Signs to look for that your Dalmatian might be at risk of stone forming or Urolithiasis include:

  • Formation of urate crystals (precursors to stones) in conducting a urine test at the vet
  • Any discomfort noticed in urination, like arching the back
  • Increased and apparent urinary infections
  • Bouts of cystitis (bladder inflammation)
  • Abdominal tenderness
  • In male Dalmatians:
  • Straining trying to urinate
  • Passing little or even no urine
  • Repetitive urinating with little result (not to be confused with typical male characteristics of marking everything it sees until it just ‘doesn’t have anything left in the tank’, this behaviour of attempted urination is more likely seen at home in the yard, not out on walks)
  • In female Dalmatians:
  • More frequent urinating (will be more successful passing stones than males due to differences in anatomy)
  • Accidents, not being able to hold it to make it outside
  • Other symptoms that can present like a urinary infection (frequently licking themselves, for example)
  • Blood in the urine
  • Sudden success with a large amount of urine after repeated attempts to urinate

This last sign could suggest that the dog passed the stone that formed. Even if this is the case, being seen by the veterinarian is essential to still treat the problem and prevent further stone formation.

How to avoid the risks of health problems associated with a high purine level:

There are a number of things that you should do to limit the purine intake of your Dalmatian and subsequently lower the risk of your Dalmatian suffering from what are preventable health issues:

  • Feed your Dalmatian a low-purine diet
  • Allow constant access to water (in fact, praise your Dalmatian and encourage drinking regularly)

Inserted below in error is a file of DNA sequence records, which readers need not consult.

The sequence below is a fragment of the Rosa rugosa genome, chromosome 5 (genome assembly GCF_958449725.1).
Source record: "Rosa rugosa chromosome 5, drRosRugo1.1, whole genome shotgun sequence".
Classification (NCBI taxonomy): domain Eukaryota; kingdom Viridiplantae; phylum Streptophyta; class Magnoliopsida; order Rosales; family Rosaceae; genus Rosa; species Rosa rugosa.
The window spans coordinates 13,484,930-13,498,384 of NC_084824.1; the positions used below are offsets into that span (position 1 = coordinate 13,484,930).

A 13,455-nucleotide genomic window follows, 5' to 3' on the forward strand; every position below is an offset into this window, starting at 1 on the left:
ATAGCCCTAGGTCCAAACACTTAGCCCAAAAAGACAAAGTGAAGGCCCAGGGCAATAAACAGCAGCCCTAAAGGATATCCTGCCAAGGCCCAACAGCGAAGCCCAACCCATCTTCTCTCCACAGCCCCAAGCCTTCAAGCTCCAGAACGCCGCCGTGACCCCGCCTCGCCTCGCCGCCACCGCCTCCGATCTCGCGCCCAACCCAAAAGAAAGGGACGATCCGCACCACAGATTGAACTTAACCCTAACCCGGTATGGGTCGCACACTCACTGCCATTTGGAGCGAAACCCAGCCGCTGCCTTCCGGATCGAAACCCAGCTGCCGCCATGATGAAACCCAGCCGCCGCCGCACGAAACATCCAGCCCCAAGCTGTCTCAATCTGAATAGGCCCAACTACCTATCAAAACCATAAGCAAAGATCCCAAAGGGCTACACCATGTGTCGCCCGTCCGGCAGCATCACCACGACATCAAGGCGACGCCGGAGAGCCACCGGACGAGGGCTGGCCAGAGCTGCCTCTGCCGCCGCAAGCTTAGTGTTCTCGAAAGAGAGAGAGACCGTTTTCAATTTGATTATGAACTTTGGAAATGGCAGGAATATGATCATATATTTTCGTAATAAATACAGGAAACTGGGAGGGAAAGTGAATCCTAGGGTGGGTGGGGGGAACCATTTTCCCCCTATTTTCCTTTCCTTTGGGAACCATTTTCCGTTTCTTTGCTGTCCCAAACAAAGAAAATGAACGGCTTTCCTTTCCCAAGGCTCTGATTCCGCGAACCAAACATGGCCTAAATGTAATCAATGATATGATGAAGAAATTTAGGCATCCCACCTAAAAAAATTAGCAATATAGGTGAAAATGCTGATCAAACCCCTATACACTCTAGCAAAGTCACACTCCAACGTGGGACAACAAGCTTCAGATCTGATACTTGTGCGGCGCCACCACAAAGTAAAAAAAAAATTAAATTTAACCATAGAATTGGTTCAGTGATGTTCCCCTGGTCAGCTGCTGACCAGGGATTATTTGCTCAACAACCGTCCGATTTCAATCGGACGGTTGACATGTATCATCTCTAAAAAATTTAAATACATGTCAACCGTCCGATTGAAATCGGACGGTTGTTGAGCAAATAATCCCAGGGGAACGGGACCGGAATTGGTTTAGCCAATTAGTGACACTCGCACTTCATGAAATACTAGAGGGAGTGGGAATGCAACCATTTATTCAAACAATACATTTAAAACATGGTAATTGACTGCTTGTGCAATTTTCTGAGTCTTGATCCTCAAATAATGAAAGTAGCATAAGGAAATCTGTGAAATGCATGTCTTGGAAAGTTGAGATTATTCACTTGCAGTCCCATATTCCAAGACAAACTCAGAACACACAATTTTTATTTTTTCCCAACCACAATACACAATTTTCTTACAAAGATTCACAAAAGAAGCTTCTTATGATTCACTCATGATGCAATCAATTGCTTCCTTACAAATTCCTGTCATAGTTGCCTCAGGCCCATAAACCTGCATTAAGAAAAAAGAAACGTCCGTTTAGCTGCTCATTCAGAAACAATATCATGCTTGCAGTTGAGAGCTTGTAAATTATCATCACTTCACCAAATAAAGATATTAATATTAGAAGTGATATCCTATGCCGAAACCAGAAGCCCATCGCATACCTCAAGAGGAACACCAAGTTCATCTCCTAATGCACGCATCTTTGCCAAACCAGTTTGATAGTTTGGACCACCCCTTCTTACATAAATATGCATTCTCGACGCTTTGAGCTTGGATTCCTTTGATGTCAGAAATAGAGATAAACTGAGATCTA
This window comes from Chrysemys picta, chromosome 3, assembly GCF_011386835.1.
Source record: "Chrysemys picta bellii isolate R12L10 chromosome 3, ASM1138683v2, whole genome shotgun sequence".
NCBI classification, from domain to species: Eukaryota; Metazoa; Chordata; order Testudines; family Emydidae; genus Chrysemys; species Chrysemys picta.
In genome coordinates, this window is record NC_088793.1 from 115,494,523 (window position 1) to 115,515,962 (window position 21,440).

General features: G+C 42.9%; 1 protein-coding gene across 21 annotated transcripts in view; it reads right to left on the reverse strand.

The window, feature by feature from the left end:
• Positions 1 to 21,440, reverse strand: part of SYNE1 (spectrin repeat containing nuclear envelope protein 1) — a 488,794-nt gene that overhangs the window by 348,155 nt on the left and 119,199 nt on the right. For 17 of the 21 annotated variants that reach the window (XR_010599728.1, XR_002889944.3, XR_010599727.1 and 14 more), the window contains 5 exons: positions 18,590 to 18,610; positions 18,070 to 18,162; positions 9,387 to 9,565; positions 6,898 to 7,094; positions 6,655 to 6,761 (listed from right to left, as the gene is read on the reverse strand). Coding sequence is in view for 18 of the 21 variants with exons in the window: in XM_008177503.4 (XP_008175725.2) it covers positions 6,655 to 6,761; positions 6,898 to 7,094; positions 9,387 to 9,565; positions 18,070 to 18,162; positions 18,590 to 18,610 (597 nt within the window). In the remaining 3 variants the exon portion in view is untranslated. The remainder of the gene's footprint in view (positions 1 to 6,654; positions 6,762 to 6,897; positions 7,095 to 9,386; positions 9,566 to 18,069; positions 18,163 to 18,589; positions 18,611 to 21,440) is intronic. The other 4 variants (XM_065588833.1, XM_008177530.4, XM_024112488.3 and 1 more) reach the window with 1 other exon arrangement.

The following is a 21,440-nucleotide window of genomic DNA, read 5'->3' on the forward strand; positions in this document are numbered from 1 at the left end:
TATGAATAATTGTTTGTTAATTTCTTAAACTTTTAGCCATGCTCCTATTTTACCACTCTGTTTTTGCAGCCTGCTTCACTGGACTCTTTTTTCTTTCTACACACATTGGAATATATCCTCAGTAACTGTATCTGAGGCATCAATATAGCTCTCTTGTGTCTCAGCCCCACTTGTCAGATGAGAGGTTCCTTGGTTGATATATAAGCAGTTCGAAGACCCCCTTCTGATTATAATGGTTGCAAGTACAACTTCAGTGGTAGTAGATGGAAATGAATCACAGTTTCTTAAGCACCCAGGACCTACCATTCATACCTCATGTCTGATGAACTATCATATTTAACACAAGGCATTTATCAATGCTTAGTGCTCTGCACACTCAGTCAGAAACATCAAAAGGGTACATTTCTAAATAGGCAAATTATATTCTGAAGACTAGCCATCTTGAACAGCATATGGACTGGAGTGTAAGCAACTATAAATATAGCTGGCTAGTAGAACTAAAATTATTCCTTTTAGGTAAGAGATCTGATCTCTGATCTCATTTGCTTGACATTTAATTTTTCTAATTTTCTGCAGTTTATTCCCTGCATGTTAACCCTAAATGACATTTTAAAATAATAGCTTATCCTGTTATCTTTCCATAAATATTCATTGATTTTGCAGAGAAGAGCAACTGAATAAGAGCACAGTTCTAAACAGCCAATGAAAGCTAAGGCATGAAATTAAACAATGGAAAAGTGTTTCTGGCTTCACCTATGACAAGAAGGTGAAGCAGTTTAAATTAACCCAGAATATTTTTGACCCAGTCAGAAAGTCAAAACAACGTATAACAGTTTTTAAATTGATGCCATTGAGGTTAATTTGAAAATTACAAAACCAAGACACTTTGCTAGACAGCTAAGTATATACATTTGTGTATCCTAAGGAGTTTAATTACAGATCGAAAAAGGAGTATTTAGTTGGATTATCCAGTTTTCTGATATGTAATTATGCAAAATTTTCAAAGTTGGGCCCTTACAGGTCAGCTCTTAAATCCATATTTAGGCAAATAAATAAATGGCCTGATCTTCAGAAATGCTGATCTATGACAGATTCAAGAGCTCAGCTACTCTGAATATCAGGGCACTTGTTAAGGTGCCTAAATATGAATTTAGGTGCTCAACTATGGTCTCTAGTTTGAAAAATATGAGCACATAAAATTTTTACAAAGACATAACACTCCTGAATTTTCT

• Replace water regularly with clean, fresh water (new water also encourages them to take a drink)
  • Encourage regular urination
  • Always provide an area and opportunity for the dog to toilet somewhere if it wishes to
  • Do not feed your Dalmatian ‘just any’ human food scraps (it is inconsiderate to the dietary needs of any dog’s health, Dalmatians in particular)
  • Split feeding into at least two times a day (rather than a single large meal)
  • Carefully select a dry food (check ingredients) and consider a balanced diet, not necessarily all canned or all dry food
  • Water their food (this forces the dog to have to have water with its meal, but can be counterproductive for dental health if food is always soft, so you don’t need to let it soak in, also ensure hard/chewy treats are given for cleaning teeth)

With about a third of uric acid produced linked to the processing of purines in an animal’s body, it is important to carefully monitor the purine intake of Dalmatians. Dalmatian’s are highly susceptible to urate crystals and associated health issues because they are unable to process purines in a normal fashion. This is a breed-associated genetic defect, which can be managed to prevent health risks for your Dalmatian. Many people just assume it will be fine and do not worry about their Dalmatian’s diet until something happens, or indeed don’t know about this metabolic defect. It is much easier to make a few minor changes to your dog’s diet from the start, to ensure a happy and healthy life for your Dalmatian. Click here for important information on dry dog food for your Dalmatian.